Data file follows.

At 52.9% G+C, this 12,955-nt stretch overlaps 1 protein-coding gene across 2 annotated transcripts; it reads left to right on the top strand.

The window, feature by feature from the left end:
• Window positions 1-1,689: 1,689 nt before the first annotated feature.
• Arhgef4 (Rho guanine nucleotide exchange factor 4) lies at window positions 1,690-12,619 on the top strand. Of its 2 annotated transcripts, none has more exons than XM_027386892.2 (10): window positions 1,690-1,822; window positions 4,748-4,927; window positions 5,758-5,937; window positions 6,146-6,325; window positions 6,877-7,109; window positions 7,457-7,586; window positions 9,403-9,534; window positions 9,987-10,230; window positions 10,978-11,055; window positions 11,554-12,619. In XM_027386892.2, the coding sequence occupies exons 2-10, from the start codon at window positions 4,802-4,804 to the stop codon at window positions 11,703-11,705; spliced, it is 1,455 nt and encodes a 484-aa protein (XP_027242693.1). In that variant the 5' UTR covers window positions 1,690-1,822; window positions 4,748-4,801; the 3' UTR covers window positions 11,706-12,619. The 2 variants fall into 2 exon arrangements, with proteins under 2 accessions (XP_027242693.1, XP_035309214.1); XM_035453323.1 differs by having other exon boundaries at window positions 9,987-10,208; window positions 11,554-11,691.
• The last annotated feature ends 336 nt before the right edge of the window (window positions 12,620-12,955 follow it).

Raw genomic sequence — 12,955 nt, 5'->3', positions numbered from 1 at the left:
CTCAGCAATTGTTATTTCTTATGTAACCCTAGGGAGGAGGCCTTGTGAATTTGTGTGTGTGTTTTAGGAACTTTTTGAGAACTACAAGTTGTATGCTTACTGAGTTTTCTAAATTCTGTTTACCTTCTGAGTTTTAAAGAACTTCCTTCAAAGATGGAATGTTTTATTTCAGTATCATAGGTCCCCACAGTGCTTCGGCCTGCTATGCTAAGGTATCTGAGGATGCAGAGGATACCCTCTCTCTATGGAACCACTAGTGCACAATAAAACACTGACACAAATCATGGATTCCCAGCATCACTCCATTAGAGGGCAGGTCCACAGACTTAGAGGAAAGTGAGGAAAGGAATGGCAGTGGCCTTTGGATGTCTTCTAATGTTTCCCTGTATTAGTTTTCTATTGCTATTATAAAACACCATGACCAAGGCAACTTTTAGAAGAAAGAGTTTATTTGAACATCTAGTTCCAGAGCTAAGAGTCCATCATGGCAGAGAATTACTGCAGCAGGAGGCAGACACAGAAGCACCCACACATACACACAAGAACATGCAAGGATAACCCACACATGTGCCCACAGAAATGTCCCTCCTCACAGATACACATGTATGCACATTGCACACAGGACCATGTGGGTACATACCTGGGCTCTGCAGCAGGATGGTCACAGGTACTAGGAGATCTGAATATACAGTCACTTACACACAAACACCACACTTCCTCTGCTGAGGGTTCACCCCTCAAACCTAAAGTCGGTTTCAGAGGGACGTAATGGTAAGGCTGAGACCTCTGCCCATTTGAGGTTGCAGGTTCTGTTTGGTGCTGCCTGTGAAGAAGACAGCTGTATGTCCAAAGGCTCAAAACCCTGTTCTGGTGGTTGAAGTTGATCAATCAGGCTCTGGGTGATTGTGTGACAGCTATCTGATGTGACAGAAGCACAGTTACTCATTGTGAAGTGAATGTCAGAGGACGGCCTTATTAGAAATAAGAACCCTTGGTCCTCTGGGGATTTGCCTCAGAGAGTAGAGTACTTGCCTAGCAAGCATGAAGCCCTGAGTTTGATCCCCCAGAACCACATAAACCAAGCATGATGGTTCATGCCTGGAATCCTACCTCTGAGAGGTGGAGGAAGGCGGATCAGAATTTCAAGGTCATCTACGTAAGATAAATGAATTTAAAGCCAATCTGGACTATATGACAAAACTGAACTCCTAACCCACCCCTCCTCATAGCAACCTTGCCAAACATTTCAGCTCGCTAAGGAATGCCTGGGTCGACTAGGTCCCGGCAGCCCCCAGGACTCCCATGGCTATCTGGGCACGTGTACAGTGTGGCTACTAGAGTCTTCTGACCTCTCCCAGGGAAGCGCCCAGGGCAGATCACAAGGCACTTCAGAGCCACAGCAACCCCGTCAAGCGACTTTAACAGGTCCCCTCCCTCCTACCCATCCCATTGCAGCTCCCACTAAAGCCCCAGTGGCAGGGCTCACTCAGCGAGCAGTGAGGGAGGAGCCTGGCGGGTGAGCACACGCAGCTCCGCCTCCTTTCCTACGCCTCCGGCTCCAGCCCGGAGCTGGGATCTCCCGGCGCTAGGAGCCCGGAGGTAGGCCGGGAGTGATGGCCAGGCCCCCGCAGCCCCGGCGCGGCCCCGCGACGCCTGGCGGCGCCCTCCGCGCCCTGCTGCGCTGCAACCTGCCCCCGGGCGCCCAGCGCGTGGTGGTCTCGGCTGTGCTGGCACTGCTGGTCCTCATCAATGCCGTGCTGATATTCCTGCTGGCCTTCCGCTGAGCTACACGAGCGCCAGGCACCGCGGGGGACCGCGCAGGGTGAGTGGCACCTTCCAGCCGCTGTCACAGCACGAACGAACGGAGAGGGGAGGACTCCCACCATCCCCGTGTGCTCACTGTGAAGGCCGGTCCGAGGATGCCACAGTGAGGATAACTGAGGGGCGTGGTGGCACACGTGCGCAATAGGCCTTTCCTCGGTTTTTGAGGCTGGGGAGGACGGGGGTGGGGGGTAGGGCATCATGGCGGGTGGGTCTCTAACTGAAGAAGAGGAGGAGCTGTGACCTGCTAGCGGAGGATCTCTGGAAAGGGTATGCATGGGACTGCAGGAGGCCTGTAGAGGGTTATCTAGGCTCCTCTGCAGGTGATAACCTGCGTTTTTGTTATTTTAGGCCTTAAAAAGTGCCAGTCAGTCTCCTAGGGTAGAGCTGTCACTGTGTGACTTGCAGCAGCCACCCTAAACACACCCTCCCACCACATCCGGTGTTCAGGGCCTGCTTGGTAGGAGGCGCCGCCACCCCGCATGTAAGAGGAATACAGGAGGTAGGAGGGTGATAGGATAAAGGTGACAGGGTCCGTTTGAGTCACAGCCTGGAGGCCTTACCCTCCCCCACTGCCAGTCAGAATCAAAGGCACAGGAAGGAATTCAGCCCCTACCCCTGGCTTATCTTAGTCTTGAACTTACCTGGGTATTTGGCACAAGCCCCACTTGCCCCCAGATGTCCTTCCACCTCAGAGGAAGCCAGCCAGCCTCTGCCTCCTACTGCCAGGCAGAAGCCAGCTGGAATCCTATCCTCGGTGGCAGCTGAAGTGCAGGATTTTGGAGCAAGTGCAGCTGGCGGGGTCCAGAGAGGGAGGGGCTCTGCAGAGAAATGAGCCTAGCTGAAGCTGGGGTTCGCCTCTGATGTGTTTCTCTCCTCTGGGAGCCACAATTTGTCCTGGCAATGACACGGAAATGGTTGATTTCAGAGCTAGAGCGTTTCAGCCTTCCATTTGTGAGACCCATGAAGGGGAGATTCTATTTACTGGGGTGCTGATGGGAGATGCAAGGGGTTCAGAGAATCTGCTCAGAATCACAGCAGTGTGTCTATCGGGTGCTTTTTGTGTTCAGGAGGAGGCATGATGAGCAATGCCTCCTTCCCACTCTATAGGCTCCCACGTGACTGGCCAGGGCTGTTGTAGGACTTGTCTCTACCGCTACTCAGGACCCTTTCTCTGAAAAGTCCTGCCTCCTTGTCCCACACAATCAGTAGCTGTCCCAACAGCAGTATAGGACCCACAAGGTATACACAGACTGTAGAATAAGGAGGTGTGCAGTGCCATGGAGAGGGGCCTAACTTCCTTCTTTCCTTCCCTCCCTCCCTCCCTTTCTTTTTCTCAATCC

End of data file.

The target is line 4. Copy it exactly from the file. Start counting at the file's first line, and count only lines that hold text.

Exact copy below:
• Arhgef4 (Rho guanine nucleotide exchange factor 4) lies at window positions 1,690-12,619 on the top strand. Of its 2 annotated transcripts, none has more exons than XM_027386892.2 (10): window positions 1,690-1,822; window positions 4,748-4,927; window positions 5,758-5,937; window positions 6,146-6,325; window positions 6,877-7,109; window positions 7,457-7,586; window positions 9,403-9,534; window positions 9,987-10,230; window positions 10,978-11,055; window positions 11,554-12,619. In XM_027386892.2, the coding sequence occupies exons 2-10, from the start codon at window positions 4,802-4,804 to the stop codon at window positions 11,703-11,705; spliced, it is 1,455 nt and encodes a 484-aa protein (XP_027242693.1). In that variant the 5' UTR covers window positions 1,690-1,822; window positions 4,748-4,801; the 3' UTR covers window positions 11,706-12,619. The 2 variants fall into 2 exon arrangements, with proteins under 2 accessions (XP_027242693.1, XP_035309214.1); XM_035453323.1 differs by having other exon boundaries at window positions 9,987-10,208; window positions 11,554-11,691.